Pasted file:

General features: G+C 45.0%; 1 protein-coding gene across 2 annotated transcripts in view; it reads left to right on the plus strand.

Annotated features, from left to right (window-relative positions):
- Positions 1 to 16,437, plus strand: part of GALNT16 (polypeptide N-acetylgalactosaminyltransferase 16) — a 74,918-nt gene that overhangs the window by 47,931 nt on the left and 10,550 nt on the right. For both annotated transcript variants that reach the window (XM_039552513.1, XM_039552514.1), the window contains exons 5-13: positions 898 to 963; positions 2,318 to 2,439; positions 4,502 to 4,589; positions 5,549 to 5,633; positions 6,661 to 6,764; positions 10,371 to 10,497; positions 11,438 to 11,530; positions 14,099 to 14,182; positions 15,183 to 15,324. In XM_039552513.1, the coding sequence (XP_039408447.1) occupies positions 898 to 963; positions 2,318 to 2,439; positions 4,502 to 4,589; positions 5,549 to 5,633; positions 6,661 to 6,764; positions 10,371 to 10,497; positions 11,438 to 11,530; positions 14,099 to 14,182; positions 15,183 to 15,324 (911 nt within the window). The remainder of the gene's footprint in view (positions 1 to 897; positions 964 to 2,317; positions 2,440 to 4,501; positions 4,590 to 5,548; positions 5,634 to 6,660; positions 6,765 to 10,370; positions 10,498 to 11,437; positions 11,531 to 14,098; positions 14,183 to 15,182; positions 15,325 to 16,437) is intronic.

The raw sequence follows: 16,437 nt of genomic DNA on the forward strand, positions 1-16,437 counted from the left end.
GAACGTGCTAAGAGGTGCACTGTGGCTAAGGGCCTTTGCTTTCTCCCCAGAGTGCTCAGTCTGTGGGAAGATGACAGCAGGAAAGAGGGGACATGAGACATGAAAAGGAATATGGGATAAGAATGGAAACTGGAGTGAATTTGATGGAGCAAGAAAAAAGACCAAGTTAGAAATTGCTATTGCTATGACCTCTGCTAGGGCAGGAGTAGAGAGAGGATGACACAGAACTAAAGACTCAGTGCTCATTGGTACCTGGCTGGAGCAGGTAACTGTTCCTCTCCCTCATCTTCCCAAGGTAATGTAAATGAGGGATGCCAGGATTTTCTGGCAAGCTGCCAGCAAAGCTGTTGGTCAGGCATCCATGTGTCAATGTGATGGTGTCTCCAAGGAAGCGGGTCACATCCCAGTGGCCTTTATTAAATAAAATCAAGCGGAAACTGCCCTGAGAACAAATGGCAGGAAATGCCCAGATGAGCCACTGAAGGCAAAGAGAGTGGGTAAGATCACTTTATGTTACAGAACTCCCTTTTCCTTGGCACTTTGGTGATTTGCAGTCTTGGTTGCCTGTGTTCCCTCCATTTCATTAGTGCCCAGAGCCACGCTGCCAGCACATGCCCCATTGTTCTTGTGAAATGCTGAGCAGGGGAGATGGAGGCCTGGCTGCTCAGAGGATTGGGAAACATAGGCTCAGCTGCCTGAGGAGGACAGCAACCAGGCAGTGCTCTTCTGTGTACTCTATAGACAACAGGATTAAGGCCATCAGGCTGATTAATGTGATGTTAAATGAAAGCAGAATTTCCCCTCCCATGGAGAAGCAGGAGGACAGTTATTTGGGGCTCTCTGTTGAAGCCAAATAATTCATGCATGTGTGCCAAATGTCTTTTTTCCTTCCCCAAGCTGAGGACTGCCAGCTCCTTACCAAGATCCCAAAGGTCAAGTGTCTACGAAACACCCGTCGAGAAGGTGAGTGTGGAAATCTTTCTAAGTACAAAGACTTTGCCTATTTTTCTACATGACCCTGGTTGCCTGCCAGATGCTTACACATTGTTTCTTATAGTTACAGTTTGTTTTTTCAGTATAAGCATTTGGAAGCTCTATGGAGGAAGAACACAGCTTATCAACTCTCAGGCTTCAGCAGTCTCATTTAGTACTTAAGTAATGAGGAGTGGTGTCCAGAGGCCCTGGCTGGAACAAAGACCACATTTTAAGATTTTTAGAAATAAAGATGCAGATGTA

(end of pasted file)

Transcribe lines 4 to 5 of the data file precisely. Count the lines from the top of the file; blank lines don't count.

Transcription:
The raw sequence follows: 16,437 nt of genomic DNA on the forward strand, positions 1-16,437 counted from the left end.
GAACGTGCTAAGAGGTGCACTGTGGCTAAGGGCCTTTGCTTTCTCCCCAGAGTGCTCAGTCTGTGGGAAGATGACAGCAGGAAAGAGGGGACATGAGACATGAAAAGGAATATGGGATAAGAATGGAAACTGGAGTGAATTTGATGGAGCAAGAAAAAAGACCAAGTTAGAAATTGCTATTGCTATGACCTCTGCTAGGGCAGGAGTAGAGAGAGGATGACACAGAACTAAAGACTCAGTGCTCATTGGTACCTGGCTGGAGCAGGTAACTGTTCCTCTCCCTCATCTTCCCAAGGTAATGTAAATGAGGGATGCCAGGATTTTCTGGCAAGCTGCCAGCAAAGCTGTTGGTCAGGCATCCATGTGTCAATGTGATGGTGTCTCCAAGGAAGCGGGTCACATCCCAGTGGCCTTTATTAAATAAAATCAAGCGGAAACTGCCCTGAGAACAAATGGCAGGAAATGCCCAGATGAGCCACTGAAGGCAAAGAGAGTGGGTAAGATCACTTTATGTTACAGAACTCCCTTTTCCTTGGCACTTTGGTGATTTGCAGTCTTGGTTGCCTGTGTTCCCTCCATTTCATTAGTGCCCAGAGCCACGCTGCCAGCACATGCCCCATTGTTCTTGTGAAATGCTGAGCAGGGGAGATGGAGGCCTGGCTGCTCAGAGGATTGGGAAACATAGGCTCAGCTGCCTGAGGAGGACAGCAACCAGGCAGTGCTCTTCTGTGTACTCTATAGACAACAGGATTAAGGCCATCAGGCTGATTAATGTGATGTTAAATGAAAGCAGAATTTCCCCTCCCATGGAGAAGCAGGAGGACAGTTATTTGGGGCTCTCTGTTGAAGCCAAATAATTCATGCATGTGTGCCAAATGTCTTTTTTCCTTCCCCAAGCTGAGGACTGCCAGCTCCTTACCAAGATCCCAAAGGTCAAGTGTCTACGAAACACCCGTCGAGAAGGTGAGTGTGGAAATCTTTCTAAGTACAAAGACTTTGCCTATTTTTCTACATGACCCTGGTTGCCTGCCAGATGCTTACACATTGTTTCTTATAGTTACAGTTTGTTTTTTCAGTATAAGCATTTGGAAGCTCTATGGAGGAAGAACACAGCTTATCAACTCTCAGGCTTCAGCAGTCTCATTTAGTACTTAAGTAATGAGGAGTGGTGTCCAGAGGCCCTGGCTGGAACAAAGACCACATTTTAAGATTTTTAGAAATAAAGATGCAGATGTA